touring the forest

“Touring the Forest” and “Leaning Over the Rails”

In Winter 2024: Climate Crisis, Poetry by Jennifer Phillips

touring the forest
Photo by Alexey Malakhov on Unsplash

Touring the Forest

This will help you to remember

what a forest was. This one, North Temperate.

Might have been where we are standing.

Here, adjust the strap

around your forehead, rest this over

the bridge of your nose. Click the button.

See.

The light has greened and dimmed like beer-bottle glass.

If you look up it will seem as though

that lace antimacassar your Great-grandma tatted

(do you know those old crafting words?) is floating

on the surface of a pond

as you stroll across the bottom like a beetle.

Turn on the sound with this dial above your ear.

That rhythmic cheet-cheeting was made by insects.

See, ahead a clearing? There is grass,

home to percussive grasshoppers and crickets,

it looks knee-high. Soft, you think.

But if you walked through it, it would feel

like warm velcro or emery-paper tugging at your ankles.

There would be rustling.

Clouds of insects would startle upward on transparent wings.

Soon you will hear a squawking.

Look to the right for the flash of blue and white.

A Blue jay, then another. Corvid family,

along with crows, but smaller. Smallest

in this North Temperate forest program

is the kinglet, grey and black and teaspoon-sized

up in the soft pyramidal brushes

of the fir trees. Those are Hemlocks with their tiny cones –

look down at your feet – their just-as-tiny spatulate needles

with the whitish vein (push here for the micro-magnifier)

gloss on top, matte underneath – those disappeared

when the hemlock adelgids came. Those trees like mounds of

green thunder-cloud and the rugged black-barked trunks

stubbed where the low branches broke off, were White pines.

Here's a sniff of the sap you'd be smelling.

Step here to feel the deep give of the needle carpet

under you, centuries of late-summer shedding.

Notice how the air-temperature

has fallen ten degrees under the canopy.

Stoop here. Put out your hand: this is Club moss

looking like a miniature fir-forest, damp and

cool, both stiff and soft, like your beard

when you have come in from a March rain.

Walk ahead down the track that perhaps

deer might have made, browsing away the shrubs:

notice on the left the pink flowers – like the undersides of

tiny sugar umbrellas for a birthday-cake,

Kalmia latifolia, the buds like pinker ones seen from the tops.

The bush with oval leaves,

edges gently scalloped like wavelets along the keel of a boat –

feel the rough bottom, the delicate smooth top,

like a child's skin moist from the bath,

note the clusters of cones the size of cufflinks

that look like dollmaker-carved wood

now the seeds have fallen out.

Click to the red speckly spring catkins

looking paint-spattered.

That was Alnus incana, the speckled or hoary alder.

Look to the right, down the calm rows

of same-sized trunks and high above a needled canopy

so thick you have lost the sky.

These were plantations of Red Pine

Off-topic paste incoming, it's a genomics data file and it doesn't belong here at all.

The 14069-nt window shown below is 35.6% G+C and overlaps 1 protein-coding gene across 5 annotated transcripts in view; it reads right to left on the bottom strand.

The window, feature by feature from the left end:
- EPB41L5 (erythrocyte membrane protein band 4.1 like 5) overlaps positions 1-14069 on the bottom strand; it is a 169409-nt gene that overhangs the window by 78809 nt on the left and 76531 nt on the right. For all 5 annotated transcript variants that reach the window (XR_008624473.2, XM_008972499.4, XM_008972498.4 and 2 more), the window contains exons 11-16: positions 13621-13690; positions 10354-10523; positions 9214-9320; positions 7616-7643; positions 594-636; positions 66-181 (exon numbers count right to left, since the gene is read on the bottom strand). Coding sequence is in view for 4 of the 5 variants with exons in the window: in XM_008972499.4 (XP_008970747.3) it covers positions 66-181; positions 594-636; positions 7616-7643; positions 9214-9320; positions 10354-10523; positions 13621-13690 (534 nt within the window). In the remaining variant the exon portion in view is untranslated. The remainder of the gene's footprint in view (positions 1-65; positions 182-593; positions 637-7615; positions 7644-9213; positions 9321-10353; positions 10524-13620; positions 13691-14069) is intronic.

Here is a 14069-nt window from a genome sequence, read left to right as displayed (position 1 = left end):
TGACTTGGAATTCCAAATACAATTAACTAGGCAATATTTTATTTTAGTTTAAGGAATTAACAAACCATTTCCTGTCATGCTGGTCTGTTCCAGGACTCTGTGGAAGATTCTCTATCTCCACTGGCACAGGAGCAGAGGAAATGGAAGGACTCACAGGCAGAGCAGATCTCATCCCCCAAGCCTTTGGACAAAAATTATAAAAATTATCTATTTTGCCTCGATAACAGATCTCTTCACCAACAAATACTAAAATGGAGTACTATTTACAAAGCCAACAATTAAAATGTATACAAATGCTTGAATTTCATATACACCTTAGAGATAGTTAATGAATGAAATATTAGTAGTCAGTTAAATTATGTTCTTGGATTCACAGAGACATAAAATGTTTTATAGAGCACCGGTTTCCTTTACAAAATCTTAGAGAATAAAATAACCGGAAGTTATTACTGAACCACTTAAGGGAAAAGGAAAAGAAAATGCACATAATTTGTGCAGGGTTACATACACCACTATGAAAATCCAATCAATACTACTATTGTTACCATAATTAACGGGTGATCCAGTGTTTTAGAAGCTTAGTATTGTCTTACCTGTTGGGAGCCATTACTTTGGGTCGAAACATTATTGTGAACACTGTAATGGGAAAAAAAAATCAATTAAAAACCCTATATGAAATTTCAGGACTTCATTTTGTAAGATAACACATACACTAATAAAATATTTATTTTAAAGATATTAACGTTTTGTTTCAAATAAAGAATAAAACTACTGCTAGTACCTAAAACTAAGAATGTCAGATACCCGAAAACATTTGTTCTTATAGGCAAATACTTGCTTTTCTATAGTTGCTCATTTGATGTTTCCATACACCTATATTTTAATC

grown for timber (click for commercial uses).

You can't hear your steps,

thick silence underfoot the color of rust or cinnamon

can be disconcerting the first time you enter.

Volatile oils. In the heat of summer

you might imagine you can feel

on the soft down of your forearms

the pine scent rising

from the past.

Leaning Over the Rails

In the Barents Sea, between Svalbard and Lofoton

Leaning over the rails as the sea churns by us,

scanning for aerosol jets, crescent fins,

slivers of black or grey backs keeping us company.
We have such a longing to lay eyes on them

the way children crave the comfort of favorite teddies

or chewed and tattered blankets

as tokens of love and the safe world's holding.

If dolphins are riding our wake like Maseratis,

if Minkes are circling in an industry of herring-wrangling

that seems joyful, there must be hope for us.

Something remains intact and unbothered

in the agitated whirl of our loud passage.

If humpbacks still sing over the roar of oil

and cylinders and sparks, then surely we

have some small share remaining of innocence.

We seek the glimpse, a shadow, a bulk of mystery

gracing us for a few moments

in its own unfathomable curiosity, an untranslatable eye.

A paddle of tail we've come to recognize

popping up like those lollipops

our guides carry to call us to our own groups,

announcing — just for now — you are numbered one of us.

We laugh, we point, we jog across the deck to follow

someone else's finger held out straight

like a warning angel shouting: There! There!

About the Author

Jennifer Phillips

Jennifer M Phillips is a bi-national poet, a retired Episcopal Priest and AIDS Chaplain, gardener, grower of Bonsai, painter, and has been writing and publishing poetry and prose since age seven. Phillips grew up in upstate New York and has lived in Britain, New England, New Mexico, St. Louis, Rhode Island, & Cape Cod, Massachusetts. Her work has won several awards, has two poems currently nominated for a Pushcart Poetry Prize 2024, and has appeared in over ninety journals. Her two chapbooks are Sitting Safe in the Theatre of Electricity (iblurb.com, 2020) and A Song of Ascents (Orchard Street Press 2022). A poem is like a little brass pan to carry fire's coals through the winter, and so she writes.

Read more work by Jennifer Phillips .